Like me with my grandson, God occasionally just has to enforce the rules. You roll the dice and there you are standing at the edge of a chute and God says . . . go. There will be a ladder down there when you land, and if you get up and climb again, you will eventually finish this . . . game? It’s not a game at all. It’s just the way. And it does take a will. Conformed to His.
What really often happens is we decide — from weariness or loneliness or hopelessness — we can just change the rules . . . and all those ladder-defectors say Amen.
Life gets easier under the new rules. The mud gets cushy and familiar. We want chutes of grace and slides of glory, but no ladders of righteousness or steps of repentance. Before long, we forget to even look up. Who knew there was a way out of here? Who wants to leave anyway? This is culture at its coolest. After all, aren’t we supposed to love each other?
It’s very dark at the base of the chutes and before long the light at the top of the ladder looks like the farthest star. How cozy. How choking.
You can do this. Keep your eyes focused on that distant light which comes closer with each rung you put behind you. Ignore — it’s not cruel to do so — the calls of culture coming from those who want to re-write your journey as they slide by you on the chutes, hip-hollering and smiling all the way down, trying to make you feel dumb for all your exertion.
You’ve heard all the arguments and they really do have it wrong, no matter how self-revealed they may be. Some of them know, deep inside, that they’re wrong, and are prolonging the inevitable climb from the mud. Others may never know . . . unless perhaps those of us who scale the last rung, call down, lean over and extend the hand that makes the climb more likely for others.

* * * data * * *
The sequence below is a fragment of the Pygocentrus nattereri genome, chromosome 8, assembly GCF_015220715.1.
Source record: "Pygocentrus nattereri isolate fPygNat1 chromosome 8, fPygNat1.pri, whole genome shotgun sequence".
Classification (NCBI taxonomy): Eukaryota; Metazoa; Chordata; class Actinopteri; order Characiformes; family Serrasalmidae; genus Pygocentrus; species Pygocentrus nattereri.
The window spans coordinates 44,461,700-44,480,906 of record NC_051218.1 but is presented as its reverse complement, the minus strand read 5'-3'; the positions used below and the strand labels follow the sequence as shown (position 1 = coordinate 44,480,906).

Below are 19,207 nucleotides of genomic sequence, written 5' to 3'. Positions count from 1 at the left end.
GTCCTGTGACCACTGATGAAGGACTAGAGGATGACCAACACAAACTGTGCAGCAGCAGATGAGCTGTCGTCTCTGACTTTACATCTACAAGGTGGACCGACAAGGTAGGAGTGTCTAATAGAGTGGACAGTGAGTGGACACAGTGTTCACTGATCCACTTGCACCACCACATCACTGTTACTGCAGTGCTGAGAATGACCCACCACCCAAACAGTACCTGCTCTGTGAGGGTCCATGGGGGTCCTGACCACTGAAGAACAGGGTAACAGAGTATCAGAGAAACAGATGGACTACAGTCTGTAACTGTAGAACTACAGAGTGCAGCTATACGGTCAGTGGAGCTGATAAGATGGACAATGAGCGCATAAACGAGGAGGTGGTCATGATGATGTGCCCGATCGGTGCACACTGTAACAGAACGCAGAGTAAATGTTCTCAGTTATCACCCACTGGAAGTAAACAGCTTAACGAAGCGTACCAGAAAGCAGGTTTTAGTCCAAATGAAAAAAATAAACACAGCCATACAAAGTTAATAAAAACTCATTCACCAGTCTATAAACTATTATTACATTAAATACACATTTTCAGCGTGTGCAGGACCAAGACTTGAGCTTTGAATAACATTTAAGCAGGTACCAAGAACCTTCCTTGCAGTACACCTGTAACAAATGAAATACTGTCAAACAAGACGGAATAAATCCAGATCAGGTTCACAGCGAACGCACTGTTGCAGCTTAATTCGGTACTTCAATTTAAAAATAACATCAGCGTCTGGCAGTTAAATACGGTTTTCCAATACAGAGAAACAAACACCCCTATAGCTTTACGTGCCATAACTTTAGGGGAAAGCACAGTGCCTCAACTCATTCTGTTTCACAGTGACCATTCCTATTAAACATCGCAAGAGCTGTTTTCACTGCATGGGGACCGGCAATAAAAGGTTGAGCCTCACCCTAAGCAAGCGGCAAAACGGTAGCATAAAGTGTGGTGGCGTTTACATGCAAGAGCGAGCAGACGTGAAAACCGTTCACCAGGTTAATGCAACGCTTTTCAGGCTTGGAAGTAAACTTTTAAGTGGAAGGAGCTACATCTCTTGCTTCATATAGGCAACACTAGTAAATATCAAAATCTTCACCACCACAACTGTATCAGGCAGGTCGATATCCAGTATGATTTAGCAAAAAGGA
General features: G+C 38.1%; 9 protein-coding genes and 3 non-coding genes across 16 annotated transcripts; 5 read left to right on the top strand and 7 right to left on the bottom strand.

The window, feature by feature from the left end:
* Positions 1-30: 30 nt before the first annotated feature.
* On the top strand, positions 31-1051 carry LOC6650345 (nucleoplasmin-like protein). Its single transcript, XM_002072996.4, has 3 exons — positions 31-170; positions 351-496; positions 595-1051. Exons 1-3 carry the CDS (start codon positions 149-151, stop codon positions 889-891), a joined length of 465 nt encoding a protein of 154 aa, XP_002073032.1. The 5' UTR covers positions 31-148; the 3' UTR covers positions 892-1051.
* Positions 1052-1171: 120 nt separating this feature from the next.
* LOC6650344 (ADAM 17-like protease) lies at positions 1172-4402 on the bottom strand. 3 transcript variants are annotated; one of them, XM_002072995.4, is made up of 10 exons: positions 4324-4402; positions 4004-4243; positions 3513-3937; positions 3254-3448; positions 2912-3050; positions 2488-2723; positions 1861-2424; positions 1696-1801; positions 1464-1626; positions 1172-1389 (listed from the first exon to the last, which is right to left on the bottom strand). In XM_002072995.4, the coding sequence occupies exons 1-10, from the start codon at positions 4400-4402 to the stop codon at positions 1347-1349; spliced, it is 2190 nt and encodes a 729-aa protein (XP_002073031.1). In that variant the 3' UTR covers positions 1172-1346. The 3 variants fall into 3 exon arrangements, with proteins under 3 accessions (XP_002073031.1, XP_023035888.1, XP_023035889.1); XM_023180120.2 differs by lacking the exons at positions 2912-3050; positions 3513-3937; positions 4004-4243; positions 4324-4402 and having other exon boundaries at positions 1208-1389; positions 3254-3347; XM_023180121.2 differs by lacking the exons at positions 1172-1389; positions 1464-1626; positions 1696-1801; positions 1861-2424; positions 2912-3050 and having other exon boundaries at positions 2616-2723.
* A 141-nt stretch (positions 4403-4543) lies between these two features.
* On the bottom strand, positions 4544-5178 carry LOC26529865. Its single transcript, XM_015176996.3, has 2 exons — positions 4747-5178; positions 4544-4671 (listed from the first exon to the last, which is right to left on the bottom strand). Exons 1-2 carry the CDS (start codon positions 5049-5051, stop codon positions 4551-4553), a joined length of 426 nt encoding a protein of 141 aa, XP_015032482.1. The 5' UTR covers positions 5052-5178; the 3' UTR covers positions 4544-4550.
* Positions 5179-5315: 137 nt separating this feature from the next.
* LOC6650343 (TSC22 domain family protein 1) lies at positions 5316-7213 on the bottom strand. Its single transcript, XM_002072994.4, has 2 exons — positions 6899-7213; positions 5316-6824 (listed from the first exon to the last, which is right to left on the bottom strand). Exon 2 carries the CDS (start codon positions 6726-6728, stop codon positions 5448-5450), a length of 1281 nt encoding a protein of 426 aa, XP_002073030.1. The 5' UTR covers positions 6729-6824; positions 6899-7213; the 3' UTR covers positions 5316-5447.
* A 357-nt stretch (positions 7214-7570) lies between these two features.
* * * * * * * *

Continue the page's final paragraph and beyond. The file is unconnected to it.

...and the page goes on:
Focus and you will find that God does not ever lead us into meandering. Every step along His path is progress. He even told us how to stay on course.THINK.
Finally, brothers and sisters, whatever is true, whatever is noble, whatever is right, whatever is pure, whatever is lovely, whatever is admirable—if anything is excellent or praiseworthy—think about such things. — Philippians 4:8
Focus on whatever is true. (Step on the ladder.)
Focus on whatever is noble. (Take another rung.)
Focus on whatever is right. (And another.)
Focus on whatever is pure. (And another.)
Focus on whatever is lovely. (And another.)
Focus on whatever is admirable. (And another.)
Focus on on whatever is excellent. (And another.)
Focus on whatever is praiseworthy. (You’re there.)
Think. When you find yourself in the deepest pit of sexual out-of-controlness, or listening to the voices that try to convince you you are on an impossible chase en route to an inevitable self-acceptance that collides with every description of God’s desire for you, what are you thinking? Of the truth . . . or in desperate search for a palatable lie? Of something noble . . . or something passable? Of something really right . . . or something someone just tells you is? Of something pure . . . or putrid? Something lovely . . . or something self-satisfying? Something admirable . . . or some place to hide? Something excellent . . . or something barely mediocre? Something praiseworthy . . . or something that separates you from the One worthy of praise?
So kick the board with your sneakers and send the pieces flailing and get that serious look on your face and look up from your cross-legged position on the floor.
Just tell God . . . “I don’t want to play anymore.”
Maybe it’s finally time to leave the toy room behind and go outside.
(Thom Hunter’s book, Surviving Sexual Brokenness: What Grace Can Do, from WestBow Press, a division of Thomas Nelson, can help you minister to friends, family and church members who struggle with sexual issues. It is available at Amazon.com.)